US 4387951 A
A cathode ray tube display terminal includes a pluggable power supply. A recessed handle for removing the power supply from the CRT terminal is trapped by the AC line cord plug necessitating removal of the plug to permit access to the handle.
1. A cathode ray tube display terminal includes a power supply mounted to a chassis of said terminal by means of a slide, said power supply including connector fingers for engaging a fixed connector when said power supply is fully inserted into said fixed connector, said power supply being coupled to a power source through an electrical plug, said power supply comprising:
a molded plate having a plurality of openings;
a handle pivotally mounted to said molded plate within a first opening; and
an electrical receptacle accessible through said first opening for receiving said electrical plug for applying electrical power to said power supply, thereby trapping said handle between said molded plate and said electrical plug;
said handle being freed to pivot when said electrical plug is removed from said electrical receptacle for removing said electrical power from said power supply,
said handle being accessible for unplugging said power supply from said terminal.
2. The terminal of claim 1 wherein said molded plate includes a second opening for providing means for allowing a screw to fasten said power supply to said slide.
3. The terminal of claim 2 wherein said molded plate includes a third opening for making a power switch accessible for applying said electrical power to said power supply when said electrical plug provides said electrical power to said electrical receptacle.
The following patent application is assigned to the same assignee as the instant application and has been filed on an even date with the instant application.
"A Cathode Ray Tube Display Terminal Having an Enclosure for Protection of a Logic Board" by Roger L. Hall and Domenic R. Romano, having Ser. No. 278,239 and filed on June 29, 1981.
1. Field of the Invention
The invention relates generally to cathode ray tube display terminals and more particularly to the modularized design of the terminal including a pluggable power supply and a means for unplugging the power supply without overloading the electronic components.
2. Description of the Prior Art
Many data processing systems have a cathode ray tube (CRT) display as an element of an operator's console. This display is integrated mechanically into a central processor and may have a separate power supply built into the console or may have power provided from the central power source in the central processor. The Honeywell Level 64 data processor is typical of such a system.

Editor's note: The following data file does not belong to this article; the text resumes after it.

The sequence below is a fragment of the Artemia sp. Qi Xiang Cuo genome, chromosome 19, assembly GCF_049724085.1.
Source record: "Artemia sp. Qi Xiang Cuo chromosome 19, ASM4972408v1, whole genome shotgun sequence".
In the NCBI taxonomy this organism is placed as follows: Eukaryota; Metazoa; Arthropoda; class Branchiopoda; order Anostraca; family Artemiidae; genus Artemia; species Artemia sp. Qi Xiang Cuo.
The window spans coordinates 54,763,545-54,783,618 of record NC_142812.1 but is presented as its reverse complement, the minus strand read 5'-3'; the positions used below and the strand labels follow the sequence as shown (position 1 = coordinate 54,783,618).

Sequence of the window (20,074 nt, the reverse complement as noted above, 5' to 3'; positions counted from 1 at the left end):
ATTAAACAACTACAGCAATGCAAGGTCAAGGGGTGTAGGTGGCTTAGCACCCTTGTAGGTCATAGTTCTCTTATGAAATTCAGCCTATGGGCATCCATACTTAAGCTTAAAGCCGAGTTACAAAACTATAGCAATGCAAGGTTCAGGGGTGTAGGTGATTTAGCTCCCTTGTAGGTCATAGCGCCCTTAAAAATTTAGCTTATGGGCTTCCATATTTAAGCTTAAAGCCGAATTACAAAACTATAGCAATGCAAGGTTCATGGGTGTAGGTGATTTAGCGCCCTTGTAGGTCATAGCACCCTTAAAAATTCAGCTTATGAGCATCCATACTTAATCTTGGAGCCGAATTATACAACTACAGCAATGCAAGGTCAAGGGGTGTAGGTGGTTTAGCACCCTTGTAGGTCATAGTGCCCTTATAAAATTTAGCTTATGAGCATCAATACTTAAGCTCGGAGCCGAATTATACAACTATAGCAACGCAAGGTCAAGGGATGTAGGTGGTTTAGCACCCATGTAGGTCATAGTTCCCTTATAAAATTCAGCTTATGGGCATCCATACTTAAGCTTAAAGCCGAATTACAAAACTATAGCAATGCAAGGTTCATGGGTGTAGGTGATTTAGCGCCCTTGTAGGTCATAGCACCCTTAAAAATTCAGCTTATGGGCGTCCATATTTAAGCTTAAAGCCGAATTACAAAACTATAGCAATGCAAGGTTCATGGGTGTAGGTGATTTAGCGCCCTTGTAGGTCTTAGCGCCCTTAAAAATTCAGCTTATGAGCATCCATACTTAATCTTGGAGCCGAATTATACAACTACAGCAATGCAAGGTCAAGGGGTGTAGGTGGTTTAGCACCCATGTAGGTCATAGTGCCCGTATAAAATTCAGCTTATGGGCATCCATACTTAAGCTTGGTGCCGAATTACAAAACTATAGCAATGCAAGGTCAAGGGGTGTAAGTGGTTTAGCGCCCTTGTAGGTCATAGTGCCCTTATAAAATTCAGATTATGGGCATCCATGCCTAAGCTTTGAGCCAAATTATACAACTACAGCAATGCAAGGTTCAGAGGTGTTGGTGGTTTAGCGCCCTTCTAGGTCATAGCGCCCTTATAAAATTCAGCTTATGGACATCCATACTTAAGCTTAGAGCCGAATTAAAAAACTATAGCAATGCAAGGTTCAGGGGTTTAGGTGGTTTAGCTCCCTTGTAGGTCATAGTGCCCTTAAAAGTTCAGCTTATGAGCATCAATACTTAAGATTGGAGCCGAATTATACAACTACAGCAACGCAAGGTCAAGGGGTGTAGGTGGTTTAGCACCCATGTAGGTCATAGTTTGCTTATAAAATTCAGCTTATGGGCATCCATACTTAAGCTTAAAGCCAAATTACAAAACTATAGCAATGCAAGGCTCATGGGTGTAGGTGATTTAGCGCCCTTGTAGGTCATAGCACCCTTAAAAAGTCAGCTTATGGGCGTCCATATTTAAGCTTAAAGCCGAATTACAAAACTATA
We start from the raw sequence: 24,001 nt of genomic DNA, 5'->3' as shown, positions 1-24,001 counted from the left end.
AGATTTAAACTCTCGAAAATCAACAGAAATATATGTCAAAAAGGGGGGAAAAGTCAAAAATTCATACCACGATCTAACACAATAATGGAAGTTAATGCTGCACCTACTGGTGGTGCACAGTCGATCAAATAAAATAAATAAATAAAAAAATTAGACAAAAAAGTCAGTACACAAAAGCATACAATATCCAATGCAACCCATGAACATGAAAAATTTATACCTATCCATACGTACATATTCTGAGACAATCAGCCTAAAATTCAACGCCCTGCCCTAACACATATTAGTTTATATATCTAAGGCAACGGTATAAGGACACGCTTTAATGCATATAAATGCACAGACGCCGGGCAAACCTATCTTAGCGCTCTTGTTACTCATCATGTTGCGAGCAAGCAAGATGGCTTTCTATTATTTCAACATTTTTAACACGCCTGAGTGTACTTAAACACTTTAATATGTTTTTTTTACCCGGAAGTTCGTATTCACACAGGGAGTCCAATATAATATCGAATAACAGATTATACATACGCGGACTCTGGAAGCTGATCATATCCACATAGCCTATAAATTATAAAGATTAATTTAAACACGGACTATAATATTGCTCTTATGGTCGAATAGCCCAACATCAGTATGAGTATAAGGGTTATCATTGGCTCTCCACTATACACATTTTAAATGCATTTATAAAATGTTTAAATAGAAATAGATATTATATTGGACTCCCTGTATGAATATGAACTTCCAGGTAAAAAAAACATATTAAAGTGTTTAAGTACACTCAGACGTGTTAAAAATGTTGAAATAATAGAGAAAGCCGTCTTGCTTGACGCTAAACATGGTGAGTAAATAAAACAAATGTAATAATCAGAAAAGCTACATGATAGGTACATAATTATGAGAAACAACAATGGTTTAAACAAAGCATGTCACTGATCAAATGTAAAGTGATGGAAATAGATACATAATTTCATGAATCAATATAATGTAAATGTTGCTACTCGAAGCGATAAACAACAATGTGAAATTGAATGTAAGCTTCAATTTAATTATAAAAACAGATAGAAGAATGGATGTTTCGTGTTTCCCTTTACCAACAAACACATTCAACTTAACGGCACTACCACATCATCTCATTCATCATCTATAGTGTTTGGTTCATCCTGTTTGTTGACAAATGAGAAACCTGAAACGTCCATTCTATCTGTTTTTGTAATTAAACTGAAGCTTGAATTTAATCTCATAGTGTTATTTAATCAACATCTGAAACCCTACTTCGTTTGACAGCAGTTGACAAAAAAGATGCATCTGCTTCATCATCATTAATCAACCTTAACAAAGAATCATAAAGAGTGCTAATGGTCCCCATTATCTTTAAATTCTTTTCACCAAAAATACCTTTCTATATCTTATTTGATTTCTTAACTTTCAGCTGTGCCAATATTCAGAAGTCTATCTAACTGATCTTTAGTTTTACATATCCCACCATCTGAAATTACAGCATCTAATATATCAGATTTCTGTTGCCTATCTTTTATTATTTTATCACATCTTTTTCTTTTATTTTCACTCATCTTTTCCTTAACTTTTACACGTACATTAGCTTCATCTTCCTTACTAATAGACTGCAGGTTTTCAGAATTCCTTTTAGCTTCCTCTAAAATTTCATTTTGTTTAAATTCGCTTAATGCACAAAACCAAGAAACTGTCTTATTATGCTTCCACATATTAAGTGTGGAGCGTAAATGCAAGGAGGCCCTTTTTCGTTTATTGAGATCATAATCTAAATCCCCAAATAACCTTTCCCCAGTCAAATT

Data processing applications are expanding more and more from batch processing to on-line processing. In batch processing applications, an operator at the operator's console controls the data processor. In on-line processing, a number of CRT display terminals may be coupled to a data processing system via communication lines. An operator at each terminal has access to the data processor.
The need for CRT display terminals has proliferated making the field more competitive for the manufacturer of terminals, thereby requiring the terminals to be more cost effective in the product and maintenance areas.
The prior art CRT display terminals were an integrated design. The power supply was wired into the terminal making trouble shooting and parts replacement costly. In order to make trouble shooting and repair less costly, the elements of the CRT display terminal were modulated and were made pluggable. This enabled the customer at a remote site to make temporary repairs by replacing elements thus eliminating a repair service call. The power supply was made pluggable. A single finger hole was molded into the power supply for grasping the power supply in order to remove it. This solution, however, presented some problems. Excessive force for one finger was required to remove the power supply. Also, if the power supply was removed when the display terminal was in a "Power On" condition, there was a possibility that the electrical components would be damaged.